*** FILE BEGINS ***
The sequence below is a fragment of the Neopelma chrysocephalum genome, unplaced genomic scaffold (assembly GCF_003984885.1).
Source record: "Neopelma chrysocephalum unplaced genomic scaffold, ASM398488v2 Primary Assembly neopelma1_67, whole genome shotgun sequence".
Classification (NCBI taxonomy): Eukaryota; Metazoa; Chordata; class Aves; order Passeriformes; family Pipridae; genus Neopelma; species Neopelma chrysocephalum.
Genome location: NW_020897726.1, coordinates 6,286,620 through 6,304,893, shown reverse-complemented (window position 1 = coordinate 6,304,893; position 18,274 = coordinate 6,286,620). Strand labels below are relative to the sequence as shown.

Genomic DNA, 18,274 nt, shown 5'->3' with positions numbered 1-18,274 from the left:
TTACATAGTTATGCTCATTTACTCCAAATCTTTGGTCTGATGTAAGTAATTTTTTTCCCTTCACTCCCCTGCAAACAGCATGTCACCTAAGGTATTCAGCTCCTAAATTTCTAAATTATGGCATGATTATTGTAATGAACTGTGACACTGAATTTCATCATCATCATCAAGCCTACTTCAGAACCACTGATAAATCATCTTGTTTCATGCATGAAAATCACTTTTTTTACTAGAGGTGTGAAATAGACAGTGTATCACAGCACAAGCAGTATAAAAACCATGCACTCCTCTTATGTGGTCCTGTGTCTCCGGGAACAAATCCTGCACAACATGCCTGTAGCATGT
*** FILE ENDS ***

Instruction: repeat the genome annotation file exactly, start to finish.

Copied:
The sequence below is a fragment of the Neopelma chrysocephalum genome, unplaced genomic scaffold (assembly GCF_003984885.1).
Source record: "Neopelma chrysocephalum unplaced genomic scaffold, ASM398488v2 Primary Assembly neopelma1_67, whole genome shotgun sequence".
Classification (NCBI taxonomy): Eukaryota; Metazoa; Chordata; class Aves; order Passeriformes; family Pipridae; genus Neopelma; species Neopelma chrysocephalum.
Genome location: NW_020897726.1, coordinates 6,286,620 through 6,304,893, shown reverse-complemented (window position 1 = coordinate 6,304,893; position 18,274 = coordinate 6,286,620). Strand labels below are relative to the sequence as shown.

Genomic DNA, 18,274 nt, shown 5'->3' with positions numbered 1-18,274 from the left:
TTACATAGTTATGCTCATTTACTCCAAATCTTTGGTCTGATGTAAGTAATTTTTTTCCCTTCACTCCCCTGCAAACAGCATGTCACCTAAGGTATTCAGCTCCTAAATTTCTAAATTATGGCATGATTATTGTAATGAACTGTGACACTGAATTTCATCATCATCATCAAGCCTACTTCAGAACCACTGATAAATCATCTTGTTTCATGCATGAAAATCACTTTTTTTACTAGAGGTGTGAAATAGACAGTGTATCACAGCACAAGCAGTATAAAAACCATGCACTCCTCTTATGTGGTCCTGTGTCTCCGGGAACAAATCCTGCACAACATGCCTGTAGCATGT